November 8, 2013 by Baawraman
Almost 1.5 years back, I documented a research on “Structured Data”, and my conclusion was as follows:
“A human can search for a lowest priced book, can understand “Operating System”, when documents say “OS”, but machines cannot accomplish this task without human intervention, because web-pages are designed for humans, not for machines. As I said, semantically structured web is required which will enable machines to understand and respond to complex search queries. Google is now actually trying to make happen what Tim Berners-Lee initially expressed the vision of Semantic Web, which is as follows:
I have a dream for the Web [in which computers] become capable of analysing all the data on the Web – the content, links, and transactions between people and computers. A “Semantic Web”, which should make this possible, has yet to emerge, but when it does, the day-to-day mechanisms of trade, bureaucracy and our daily lives will be handled by machines talking to machines. The “intelligent agents” people have touted for ages will finally materialize.
Google is now moving towards being a “Knowledge Engine” from a traditional “Search Engine”, Google renamed its Search Team to Knowledge Team recently, which further solidifies the aforementioned fact. Google Knowledge Graph, Carousel list are some more concrete evidences for the same.”
There was a time when Search Engines were committed towards focusing their efforts in effective indexing of the giant size html content across the web, but, today, it’s not all about indexing, it’s about understanding the information in the html content. In order to effectively understand the information, Structured/Semantic data comes into the picture. Google Hummingbird Algorithm update is capable of understanding the long question form queries (Yeah, Conversational Search) and can easily identify the synonyms and substitution queries. Hummingbird is more of a query expansion approach which can better understand natural language queries. This new algorithm is well equipped to identify user intent in the query, for example, if you do a voice search with “which is the best place to eat pizza in Jaipur”, Google can easily understand that here in the query, “place” means “restaurants” and Google will return results accordingly.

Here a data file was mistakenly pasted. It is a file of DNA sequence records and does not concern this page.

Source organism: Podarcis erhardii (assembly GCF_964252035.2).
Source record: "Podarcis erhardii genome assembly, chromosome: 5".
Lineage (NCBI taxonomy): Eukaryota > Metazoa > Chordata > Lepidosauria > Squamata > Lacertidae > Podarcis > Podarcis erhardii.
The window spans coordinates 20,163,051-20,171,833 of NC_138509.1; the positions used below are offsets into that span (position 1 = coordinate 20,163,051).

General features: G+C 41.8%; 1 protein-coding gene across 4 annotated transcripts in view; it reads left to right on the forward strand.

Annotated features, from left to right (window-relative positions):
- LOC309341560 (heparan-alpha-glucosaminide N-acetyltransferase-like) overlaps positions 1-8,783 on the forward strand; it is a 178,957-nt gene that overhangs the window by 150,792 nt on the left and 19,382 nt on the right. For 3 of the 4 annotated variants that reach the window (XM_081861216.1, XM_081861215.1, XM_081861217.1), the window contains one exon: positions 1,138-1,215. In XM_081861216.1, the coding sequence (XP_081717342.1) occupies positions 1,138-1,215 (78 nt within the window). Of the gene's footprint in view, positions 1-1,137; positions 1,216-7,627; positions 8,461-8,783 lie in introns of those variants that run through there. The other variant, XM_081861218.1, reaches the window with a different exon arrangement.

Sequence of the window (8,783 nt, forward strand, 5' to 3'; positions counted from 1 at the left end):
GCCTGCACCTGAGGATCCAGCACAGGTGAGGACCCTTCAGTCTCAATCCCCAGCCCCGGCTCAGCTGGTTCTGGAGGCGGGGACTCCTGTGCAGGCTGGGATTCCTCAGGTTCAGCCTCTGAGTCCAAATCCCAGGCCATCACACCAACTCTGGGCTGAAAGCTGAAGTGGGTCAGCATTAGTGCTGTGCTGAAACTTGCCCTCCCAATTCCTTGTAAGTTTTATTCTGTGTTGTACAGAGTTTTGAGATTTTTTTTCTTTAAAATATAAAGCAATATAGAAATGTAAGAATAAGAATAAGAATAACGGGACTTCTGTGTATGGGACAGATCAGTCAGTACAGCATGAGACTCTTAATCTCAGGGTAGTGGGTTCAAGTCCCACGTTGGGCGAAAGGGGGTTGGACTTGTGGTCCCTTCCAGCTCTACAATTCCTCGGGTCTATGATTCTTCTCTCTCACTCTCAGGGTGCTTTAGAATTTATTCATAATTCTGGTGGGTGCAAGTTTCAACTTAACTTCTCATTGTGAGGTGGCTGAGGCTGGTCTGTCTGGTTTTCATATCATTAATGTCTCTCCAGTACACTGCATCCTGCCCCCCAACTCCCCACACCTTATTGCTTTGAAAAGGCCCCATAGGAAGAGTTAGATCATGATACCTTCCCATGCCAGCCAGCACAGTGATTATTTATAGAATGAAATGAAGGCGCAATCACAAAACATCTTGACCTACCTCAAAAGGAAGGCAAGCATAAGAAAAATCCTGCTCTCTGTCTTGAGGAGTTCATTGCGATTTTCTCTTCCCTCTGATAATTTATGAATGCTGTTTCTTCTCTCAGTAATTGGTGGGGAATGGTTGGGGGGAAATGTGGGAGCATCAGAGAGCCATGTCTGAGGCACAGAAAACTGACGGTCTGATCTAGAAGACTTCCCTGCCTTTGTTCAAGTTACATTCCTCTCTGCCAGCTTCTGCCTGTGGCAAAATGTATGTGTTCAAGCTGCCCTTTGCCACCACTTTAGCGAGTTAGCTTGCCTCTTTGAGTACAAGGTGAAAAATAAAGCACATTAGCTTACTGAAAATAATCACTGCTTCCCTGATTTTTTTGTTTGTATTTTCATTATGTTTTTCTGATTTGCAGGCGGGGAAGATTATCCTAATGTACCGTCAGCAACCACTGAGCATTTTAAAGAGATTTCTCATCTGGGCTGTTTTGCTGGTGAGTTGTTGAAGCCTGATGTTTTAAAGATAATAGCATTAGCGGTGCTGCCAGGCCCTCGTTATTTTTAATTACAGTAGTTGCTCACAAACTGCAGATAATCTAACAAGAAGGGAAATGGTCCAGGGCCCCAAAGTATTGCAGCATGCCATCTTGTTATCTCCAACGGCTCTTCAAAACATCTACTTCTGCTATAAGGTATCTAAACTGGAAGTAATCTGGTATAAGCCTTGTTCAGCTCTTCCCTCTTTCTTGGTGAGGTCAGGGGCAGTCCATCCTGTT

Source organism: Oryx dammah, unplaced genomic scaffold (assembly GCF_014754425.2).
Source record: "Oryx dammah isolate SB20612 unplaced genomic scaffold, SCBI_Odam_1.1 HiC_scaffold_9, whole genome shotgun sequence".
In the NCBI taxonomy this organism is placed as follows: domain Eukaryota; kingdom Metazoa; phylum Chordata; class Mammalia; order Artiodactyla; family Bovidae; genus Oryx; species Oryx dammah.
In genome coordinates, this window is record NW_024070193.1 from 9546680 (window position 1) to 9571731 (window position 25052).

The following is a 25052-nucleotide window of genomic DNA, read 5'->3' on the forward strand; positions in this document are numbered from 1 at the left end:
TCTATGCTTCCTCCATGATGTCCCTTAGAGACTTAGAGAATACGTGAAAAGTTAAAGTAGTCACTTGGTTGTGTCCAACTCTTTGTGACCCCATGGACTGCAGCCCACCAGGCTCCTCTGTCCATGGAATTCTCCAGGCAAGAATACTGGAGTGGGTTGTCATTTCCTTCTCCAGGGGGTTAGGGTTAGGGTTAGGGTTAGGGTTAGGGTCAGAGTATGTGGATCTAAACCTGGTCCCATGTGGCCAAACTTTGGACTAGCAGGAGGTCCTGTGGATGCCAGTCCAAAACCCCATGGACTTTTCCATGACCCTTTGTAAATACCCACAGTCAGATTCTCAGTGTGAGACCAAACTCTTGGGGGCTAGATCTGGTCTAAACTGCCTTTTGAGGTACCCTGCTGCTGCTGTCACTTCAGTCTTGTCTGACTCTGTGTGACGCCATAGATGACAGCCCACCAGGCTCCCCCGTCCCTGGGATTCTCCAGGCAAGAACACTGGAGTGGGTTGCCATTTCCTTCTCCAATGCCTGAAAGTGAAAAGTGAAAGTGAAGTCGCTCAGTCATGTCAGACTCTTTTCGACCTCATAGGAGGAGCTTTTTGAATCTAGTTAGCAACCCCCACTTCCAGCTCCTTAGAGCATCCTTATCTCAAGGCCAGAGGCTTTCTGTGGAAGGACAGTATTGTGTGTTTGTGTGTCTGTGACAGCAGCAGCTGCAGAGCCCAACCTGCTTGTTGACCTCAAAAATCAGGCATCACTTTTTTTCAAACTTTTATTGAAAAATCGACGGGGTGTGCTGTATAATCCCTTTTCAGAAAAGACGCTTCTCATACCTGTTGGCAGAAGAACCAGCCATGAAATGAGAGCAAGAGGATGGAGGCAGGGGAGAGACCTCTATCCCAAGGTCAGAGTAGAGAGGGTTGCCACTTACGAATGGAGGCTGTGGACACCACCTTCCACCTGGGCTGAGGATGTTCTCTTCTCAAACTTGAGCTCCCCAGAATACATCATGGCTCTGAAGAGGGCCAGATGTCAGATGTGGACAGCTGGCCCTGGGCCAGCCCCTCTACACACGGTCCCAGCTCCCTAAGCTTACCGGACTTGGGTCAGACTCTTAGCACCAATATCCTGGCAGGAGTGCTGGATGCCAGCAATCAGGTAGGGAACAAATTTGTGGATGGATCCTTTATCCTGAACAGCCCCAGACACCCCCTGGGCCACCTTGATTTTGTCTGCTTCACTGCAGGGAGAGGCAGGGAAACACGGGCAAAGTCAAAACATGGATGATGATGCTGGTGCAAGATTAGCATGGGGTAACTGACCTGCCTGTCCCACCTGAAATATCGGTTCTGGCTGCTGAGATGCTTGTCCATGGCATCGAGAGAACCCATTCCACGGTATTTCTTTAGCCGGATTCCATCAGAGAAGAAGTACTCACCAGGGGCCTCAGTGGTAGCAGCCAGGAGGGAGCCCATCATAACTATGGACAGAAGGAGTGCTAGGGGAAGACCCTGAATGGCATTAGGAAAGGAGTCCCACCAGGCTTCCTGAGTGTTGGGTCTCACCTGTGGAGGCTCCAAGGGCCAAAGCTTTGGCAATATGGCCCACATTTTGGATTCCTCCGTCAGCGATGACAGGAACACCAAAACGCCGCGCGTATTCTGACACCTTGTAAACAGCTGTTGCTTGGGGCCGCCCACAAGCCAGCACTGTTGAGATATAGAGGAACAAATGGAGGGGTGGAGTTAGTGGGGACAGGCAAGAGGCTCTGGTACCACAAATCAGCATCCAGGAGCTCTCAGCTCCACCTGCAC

In this way, Google will use synonyms to provide better search results. Google uses “Statistical Language Translation”, in which query is translated into different language and then translated back to the original language. If both variations correspond to same results, they can be used as synonyms. Google in its Hummingbird Patent clearly says following:
A computer-implemented method comprising: identifying a particular query term of an original search query; identifying a candidate synonym for the particular query term; accessing stored data that specifies, for a pair of terms that includes the particular query term and the candidate synonym of the particular query term, a confidence value for a non-adjacent query term of the original search query that is not adjacent to the particular query term in the original search query; determining that, in the stored data that specifies, for the pair of terms that includes the particular query term and the candidate synonym of the particular query term, the confidence value for the non-adjacent query term satisfies a threshold; and determining to revise the original search query to include the candidate synonym of the particular query term, based on determining that the confidence value for the non-adjacent query term satisfies the threshold.
In May 2013, Google rolled out Conversation Search for chrome, which pushed users to use conversational search queries and long tail question form queries. Then, in September 2013, Google announced that Google is using a new Algorithm called “Hummingbird”. If we connect these two events, we can conclude that Google first asked users to use long tail conversational queries and then, Google launched an effective algorithm to handle it.
Today, when I see an article like this, this or this, I feel that if it is a herculean task to criticize yourselves, from the same school of thoughts, there is no harm in blowing your own trumpet (at times). What I concluded year ago, is going to be the future of Search (Need not to mention that Sir Lee said the same years ago).